Velvet night and obsidian bliss
Velvet touch, your biting kiss
Softly feel your breath upon my skin
An urgent begging, a withhold, a deep breath in
I listen as you whisper my name is surging sighs
I listen has you pant back needing cries
I look into the depths of your eyes…
Passion dripping, wrapped in velvet thighs
Feel your body against my fleshen soul
The caress, the touch, the overthrow…
Tongues that trace like silken lace
Fingers that slide with lustful grace
Stubble roughly on delicate homes
Sighs and trembles and lustful moans
Feel the pull of full restraint
Feel the push, the pause, the faint
Feel you hold back from losing all control
As I urge you to motion, smooth and slow
Feel the explosion of soul within soul
A need, a desire, a letting go
With deep paths of unheld lust
Eagerly meeting and matching thrust
Cushioning and grasping within a nestled place
I watch as you let go, your exquisite face
With a collision of stars, planets, a milky way thread of light
As your soul explodes with mine in the night
Feeling you fully undone to the center of your core
I feel the want, the need, all that plus so much more…
I feel myself fall and land into your embrace
A soft smile of love, on each of our love torn face.
…ways quite mysterious. Today’s sonnet, and it’s companion are written in response or reflection to this post. These few offhand words by Lady Day struck me a certain way–sparked, one might say a memory. Regarding the nature of love, and work, and how, so very often, hard work is the very way, particularly among men, in which we most often express our love. Need it be that way? I do not believe myself to be a perfect judge of such things. I will here state that it may depend somewhat on temperament. I have found it in myself at times, to be necessary–or at least to seem so–to make myself harder and more practical–and this can, very naturally, push ones romantic nature to the back, while bringing to the fore ones desire to do such practical things as life may sometimes demand. Continue reading
Today marks a repost of 5 sonnets I wrote for this gifted young lady. Talented. Capricious. Prone to hope and despair.
I also updated my tag links so that the following will point to most every post relevant to her in one way or another:
Screenshot via: “This Was Never Poetry”
So much so that I despaired the first time you vanished taking all your words with you. So very much so, I made myself afraid, after a time, to visit your site fearing it would once again be gone.
So much did you inspire and ignite my imagination.
So many, thy words
That, of me, hast thou written;
Mine, like water flow.
Networking. I have indeed found interesting blogs–those I enjoy visiting again and again following a chain of likes from those I do not like. So often have I clicked along these lines: “Hmm… let us see what other people follow this detestable individual…. Oh goodness me!! Look at this!!!”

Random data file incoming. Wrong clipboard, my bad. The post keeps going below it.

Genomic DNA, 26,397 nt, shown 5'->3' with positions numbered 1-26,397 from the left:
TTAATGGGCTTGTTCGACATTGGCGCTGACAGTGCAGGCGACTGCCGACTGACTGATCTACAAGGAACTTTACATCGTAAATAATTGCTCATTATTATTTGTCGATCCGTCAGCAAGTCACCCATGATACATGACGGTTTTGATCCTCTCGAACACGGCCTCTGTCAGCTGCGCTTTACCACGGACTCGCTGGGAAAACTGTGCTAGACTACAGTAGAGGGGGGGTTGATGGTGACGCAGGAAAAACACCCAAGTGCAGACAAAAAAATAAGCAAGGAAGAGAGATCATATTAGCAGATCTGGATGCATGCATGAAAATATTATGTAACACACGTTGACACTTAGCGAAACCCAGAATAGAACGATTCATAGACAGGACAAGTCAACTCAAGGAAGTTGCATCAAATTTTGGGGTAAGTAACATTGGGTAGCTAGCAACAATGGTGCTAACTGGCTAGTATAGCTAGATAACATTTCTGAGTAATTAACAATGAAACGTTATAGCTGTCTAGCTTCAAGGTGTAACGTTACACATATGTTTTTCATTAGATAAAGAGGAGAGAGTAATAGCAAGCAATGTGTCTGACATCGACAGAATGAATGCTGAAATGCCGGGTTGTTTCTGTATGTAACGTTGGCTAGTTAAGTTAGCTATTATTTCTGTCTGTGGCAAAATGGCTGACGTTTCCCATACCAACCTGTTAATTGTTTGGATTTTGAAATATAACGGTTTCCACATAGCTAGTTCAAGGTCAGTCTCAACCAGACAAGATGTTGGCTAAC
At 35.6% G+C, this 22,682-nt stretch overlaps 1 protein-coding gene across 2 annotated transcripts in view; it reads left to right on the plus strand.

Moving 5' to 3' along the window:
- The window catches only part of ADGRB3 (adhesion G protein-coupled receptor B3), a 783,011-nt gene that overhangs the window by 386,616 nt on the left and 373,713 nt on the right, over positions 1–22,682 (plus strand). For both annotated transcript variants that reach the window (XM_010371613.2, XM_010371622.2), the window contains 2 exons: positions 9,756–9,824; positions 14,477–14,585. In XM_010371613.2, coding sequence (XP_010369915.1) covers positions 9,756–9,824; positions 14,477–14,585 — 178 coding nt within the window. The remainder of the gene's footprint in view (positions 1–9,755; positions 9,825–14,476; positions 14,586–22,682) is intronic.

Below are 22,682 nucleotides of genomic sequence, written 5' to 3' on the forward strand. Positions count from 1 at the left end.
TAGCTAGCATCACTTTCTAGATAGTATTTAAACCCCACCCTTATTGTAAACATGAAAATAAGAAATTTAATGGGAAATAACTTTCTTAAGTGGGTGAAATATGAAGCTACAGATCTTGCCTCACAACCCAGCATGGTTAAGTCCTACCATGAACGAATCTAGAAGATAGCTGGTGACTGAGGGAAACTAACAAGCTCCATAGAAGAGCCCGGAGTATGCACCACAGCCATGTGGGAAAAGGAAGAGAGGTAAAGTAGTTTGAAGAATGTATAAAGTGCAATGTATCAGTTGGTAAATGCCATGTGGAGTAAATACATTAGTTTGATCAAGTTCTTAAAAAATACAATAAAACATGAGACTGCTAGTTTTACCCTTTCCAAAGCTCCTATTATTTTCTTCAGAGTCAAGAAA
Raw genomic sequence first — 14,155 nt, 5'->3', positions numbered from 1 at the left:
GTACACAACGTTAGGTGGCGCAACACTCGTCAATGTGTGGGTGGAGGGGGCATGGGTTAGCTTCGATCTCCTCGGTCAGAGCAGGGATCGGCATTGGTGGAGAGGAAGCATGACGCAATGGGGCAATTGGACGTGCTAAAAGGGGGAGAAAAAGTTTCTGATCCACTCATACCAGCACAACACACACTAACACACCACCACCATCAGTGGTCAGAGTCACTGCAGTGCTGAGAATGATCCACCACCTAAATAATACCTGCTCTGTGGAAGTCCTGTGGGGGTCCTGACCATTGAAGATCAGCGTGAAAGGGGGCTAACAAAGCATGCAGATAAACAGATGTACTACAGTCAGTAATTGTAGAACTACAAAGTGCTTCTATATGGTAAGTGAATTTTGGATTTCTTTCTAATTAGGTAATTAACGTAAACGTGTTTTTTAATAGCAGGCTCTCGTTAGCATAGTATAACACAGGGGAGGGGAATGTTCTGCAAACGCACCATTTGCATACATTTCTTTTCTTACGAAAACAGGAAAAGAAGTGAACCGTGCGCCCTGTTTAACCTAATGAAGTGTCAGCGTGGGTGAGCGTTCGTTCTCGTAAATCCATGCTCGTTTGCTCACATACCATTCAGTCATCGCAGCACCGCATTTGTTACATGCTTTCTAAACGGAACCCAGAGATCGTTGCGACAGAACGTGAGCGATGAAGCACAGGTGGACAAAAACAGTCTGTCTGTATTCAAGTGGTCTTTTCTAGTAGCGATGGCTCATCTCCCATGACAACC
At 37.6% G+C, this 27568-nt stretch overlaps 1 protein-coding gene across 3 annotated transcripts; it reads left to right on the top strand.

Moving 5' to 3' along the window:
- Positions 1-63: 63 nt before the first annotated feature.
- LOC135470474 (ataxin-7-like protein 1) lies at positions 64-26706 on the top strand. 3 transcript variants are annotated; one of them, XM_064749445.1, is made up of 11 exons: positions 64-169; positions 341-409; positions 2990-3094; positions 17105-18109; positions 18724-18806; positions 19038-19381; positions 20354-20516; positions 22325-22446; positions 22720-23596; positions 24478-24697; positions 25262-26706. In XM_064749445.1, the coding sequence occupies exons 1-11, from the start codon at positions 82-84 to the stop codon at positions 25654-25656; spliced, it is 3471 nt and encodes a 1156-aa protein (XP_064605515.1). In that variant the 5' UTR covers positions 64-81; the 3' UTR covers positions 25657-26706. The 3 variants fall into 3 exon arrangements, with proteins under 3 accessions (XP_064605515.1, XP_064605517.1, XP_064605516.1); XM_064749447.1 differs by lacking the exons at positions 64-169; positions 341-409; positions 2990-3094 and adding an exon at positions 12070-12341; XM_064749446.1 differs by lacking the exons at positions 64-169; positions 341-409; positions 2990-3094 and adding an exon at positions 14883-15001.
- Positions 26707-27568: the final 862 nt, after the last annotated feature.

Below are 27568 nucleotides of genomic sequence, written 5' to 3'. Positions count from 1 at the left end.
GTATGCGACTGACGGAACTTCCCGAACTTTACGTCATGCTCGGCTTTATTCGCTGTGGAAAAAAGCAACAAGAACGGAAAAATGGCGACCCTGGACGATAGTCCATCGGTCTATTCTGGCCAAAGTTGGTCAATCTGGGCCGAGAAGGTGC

I could indeed be more actively involved in this process, but I go through periods wherein I am rather withdrawn and reflective. Still, out of 100 followers one has, a few find that they positively cannot live without ones work, and these would not have found the work had there not been a chain of follows and/or likes (or even dislikes) to lead them to it.
Since I do not have a blog with very wide appeal at all, I am always gratified when someone who likes what I do finds me. And the more clicks and links and likes and follows, &c, (as well as all the other types of things you rightly suggest) that I put out, the more people (among the very few who actually enjoy my work) will find it.
The more widely one spreads out this activity the more likely one is to find such people. Just using wordpress alone is not very reliable in and of itself. The reason for this–I would say the main reason–is that bloggers are writers wanting to be read; and writers are for the most part not normal readers. It therefore is beneficial when someone who only posts pictures of cats on facebook happens to like whatever it is you do. That is a real follower, most often, not just another abnormal reader (aka a writer) and someone who might actually share your work with similar people.
David Emeron says:
Your comment is awaiting moderation.
August 21, 2013 at 4:30 pm
And one more thing to add to your arsenal is to turn off moderation. I found more enthusiastic followers once I did this. I keep meaning to try opening up comments to everyone and anyone. I will no doubt get more spam comments, but more openness seems to help the process along. In fact, now that I think of it again, I am going to do just that. In about five minutes, I will have the comment section completely open.
P.S. And… I have now completed the above as my two test comments below will attest.
Doth, sylphidine, my poet walk the night.
Her nature, sybaritic; every wish
As spritely, and as sensuous a whim,
That, sibilant, depriveth of her sight;
The magic of her grace, her subtle flight.
Of flowery gifts, she writeth, she hath won;
Of sunsets, singeth she, luxuriant, warm;
And downy-cool, her mountaintops of white.
We shall, as loveth she, so never love;
Nor built we paradise, as hath she done.
Doth sleep our kingdom not upon the clouds,
Nor fortress, on such billows, dream above.
So vanquished she, as many, though but one;
She triumphed clear; yet had we only shrouds.